Between The Bad Beginning and The Penultimate Peril
As soon as the Baudelaires were driven away, she knew she had done the wrong thing. She began searching for the Baudelaires after the news of the death of Montgomery Montgomery. Later, she says she did so "if only to say how sorry I was", but she may have also hoped to finally gain custody of them.
Eventually, she found other people who were also trying to "battle the wicked villains of this world" as she puts it. She has been researching the Baudelaire case and attempts to bring Count Olaf to justice.
The Penultimate Peril
Justice Strauss arrives at the Hotel Denouement by taxi at the same time as Jerome Squalor. They encounter the Baudelaires and are very apologetic, although the five of them become entangled in urgent matters. Strauss is present when Dewey Denouement dies. She tells Esmé Squalor that when she was her age, she had been a horse thief for years before realizing it was the wrong thing to do in order to convince Esmé to be a better human being.
During the trial of Olaf and the Baudelaires, her two fellow High Court judges turn out to be Olaf's associates, the Man With a Beard But No Hair and the Woman With Hair But No Beard. Olaf kidnaps Justice Strauss and threatens to harm her unless the Baudelaires open the Vernacularly Fastened Door leading to the laundry room of the Hotel Denouement. Klaus opens the door, but the sugar bowl Olaf is looking for is not inside, and Olaf ascends to the roof to escape after setting fire to the hotel.
Justice Strauss and the Baudelaires follow Olaf to the roof where a boat is, which they could push off the roof and drop into the nearby sea. Although the Baudelaires try to convince Justice Strauss board the boat, she is reluctant because she doesn't want to run away from the scene of a crime as it is "criminal behavior", despite that the hotel is on fire and they could all die. She attempts to prevent the escape of Count Olaf, Violet, Klaus, and Sunny by holding their boat, but Sunny bites her hand so that she lets go. It is unknown if she survives the hotel fire.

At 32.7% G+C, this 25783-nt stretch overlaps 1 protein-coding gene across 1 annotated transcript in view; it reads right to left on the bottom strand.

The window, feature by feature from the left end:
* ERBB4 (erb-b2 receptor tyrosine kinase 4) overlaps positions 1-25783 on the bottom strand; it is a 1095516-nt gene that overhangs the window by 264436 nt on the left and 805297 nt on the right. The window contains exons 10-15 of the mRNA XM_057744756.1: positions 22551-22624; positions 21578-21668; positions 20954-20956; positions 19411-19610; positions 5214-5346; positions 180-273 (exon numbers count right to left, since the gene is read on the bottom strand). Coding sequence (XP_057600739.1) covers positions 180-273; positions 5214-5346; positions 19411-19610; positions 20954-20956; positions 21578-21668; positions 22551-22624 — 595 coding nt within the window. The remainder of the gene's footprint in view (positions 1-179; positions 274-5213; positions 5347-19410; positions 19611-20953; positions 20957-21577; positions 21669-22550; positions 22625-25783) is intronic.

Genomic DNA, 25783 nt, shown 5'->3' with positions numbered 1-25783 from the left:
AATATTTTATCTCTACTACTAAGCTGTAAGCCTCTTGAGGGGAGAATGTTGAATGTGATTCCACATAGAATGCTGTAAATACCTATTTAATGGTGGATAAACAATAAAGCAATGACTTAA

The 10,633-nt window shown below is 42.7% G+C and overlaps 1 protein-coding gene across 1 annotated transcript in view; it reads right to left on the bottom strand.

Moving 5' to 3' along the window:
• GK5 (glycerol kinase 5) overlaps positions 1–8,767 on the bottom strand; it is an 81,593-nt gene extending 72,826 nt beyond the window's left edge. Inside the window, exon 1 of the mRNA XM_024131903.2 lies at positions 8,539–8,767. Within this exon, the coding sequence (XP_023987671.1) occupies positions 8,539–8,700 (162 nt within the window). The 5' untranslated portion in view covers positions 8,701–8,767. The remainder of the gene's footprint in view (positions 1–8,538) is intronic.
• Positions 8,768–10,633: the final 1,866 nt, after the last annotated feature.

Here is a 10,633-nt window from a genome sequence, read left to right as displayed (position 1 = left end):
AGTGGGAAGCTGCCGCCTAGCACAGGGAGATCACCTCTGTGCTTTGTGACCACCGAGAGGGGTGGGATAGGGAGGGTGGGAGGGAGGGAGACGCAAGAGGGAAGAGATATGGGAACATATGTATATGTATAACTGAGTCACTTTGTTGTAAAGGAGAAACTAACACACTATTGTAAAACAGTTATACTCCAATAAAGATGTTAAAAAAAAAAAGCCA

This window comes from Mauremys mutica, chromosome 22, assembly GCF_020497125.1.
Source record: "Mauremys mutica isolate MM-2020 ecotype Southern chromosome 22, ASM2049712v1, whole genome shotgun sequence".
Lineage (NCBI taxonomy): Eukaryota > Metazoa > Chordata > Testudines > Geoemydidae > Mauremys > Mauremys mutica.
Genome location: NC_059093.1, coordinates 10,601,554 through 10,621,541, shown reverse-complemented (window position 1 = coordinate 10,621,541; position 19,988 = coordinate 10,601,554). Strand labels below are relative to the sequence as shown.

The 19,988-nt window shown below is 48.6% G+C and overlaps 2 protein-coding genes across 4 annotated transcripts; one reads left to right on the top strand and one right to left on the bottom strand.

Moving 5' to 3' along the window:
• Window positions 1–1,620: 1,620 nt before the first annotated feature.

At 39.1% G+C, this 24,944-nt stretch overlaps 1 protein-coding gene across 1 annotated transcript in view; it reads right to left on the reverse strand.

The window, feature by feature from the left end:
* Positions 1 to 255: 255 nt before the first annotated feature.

Justice Strauss's role is much more minor in the film. She only appears for about 30 seconds near the beginning and a few minutes near the end during the play. The Baudelaires never visit her house even once, and the whole part where she offers to adopt the Baudelaires after the play is omitted.
This is somewhat rectified in the video game adaptation of the film, where the Baudelaires visit her, although she does not have an important role in the video game either.
The TV series is much more faithful to the book. Justice Strauss is given more screen time, and the Baudelaires visit her, and she offers to adopt them after the play. One deviance from the book is that during the play, Justice Strauss is struck with stage fright, and delivers her lines extremely awkwardly and nervously.
There is an additional scene of Justice Strauss taking the Baudelaires on a trolley ride to find ingredients for Olaf's dinner. She mentions she had dreams of being an actress and a mother, but instead, found herself in a series of strained platonic relationships instead. She tells them what the definition of a "mitzvah" is and mentions that after all of their suffering, the Baudelaires deserve to be in a happy family with her.